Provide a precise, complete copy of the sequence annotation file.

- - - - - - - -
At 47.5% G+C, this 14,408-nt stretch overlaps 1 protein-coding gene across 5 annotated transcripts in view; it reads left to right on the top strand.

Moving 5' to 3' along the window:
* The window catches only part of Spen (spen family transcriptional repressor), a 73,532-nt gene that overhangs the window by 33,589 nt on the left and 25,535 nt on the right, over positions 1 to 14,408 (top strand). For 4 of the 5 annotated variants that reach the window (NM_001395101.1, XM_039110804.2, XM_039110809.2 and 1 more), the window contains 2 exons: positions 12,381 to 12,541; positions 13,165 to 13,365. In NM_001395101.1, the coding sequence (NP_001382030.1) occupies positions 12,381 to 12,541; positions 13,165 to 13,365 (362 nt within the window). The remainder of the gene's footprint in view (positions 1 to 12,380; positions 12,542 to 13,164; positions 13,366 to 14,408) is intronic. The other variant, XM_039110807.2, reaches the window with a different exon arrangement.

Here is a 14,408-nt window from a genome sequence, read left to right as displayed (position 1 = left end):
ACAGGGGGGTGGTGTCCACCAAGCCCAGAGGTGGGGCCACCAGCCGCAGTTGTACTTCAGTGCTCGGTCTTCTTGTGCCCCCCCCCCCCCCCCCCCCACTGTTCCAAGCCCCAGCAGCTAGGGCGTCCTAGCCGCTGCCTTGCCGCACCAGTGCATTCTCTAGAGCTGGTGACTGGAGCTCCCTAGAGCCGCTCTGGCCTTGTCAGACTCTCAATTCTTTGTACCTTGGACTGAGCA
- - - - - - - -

At 47.5% G+C, this 14,408-nt stretch overlaps 1 protein-coding gene across 5 annotated transcripts in view; it reads left to right on the top strand.

Moving 5' to 3' along the window:
* The window catches only part of Spen (spen family transcriptional repressor), a 73,532-nt gene that overhangs the window by 33,589 nt on the left and 25,535 nt on the right, over positions 1 to 14,408 (top strand). For 4 of the 5 annotated variants that reach the window (NM_001395101.1, XM_039110804.2, XM_039110809.2 and 1 more), the window contains 2 exons: positions 12,381 to 12,541; positions 13,165 to 13,365. In NM_001395101.1, the coding sequence (NP_001382030.1) occupies positions 12,381 to 12,541; positions 13,165 to 13,365 (362 nt within the window). The remainder of the gene's footprint in view (positions 1 to 12,380; positions 12,542 to 13,164; positions 13,366 to 14,408) is intronic. The other variant, XM_039110807.2, reaches the window with a different exon arrangement.

Here is a 14,408-nt window from a genome sequence, read left to right as displayed (position 1 = left end):
ACAGGGGGGTGGTGTCCACCAAGCCCAGAGGTGGGGCCACCAGCCGCAGTTGTACTTCAGTGCTCGGTCTTCTTGTGCCCCCCCCCCCCCCCCCCCCACTGTTCCAAGCCCCAGCAGCTAGGGCGTCCTAGCCGCTGCCTTGCCGCACCAGTGCATTCTCTAGAGCTGGTGACTGGAGCTCCCTAGAGCCGCTCTGGCCTTGTCAGACTCTCAATTCTTTGTACCTTGGACTGAGCA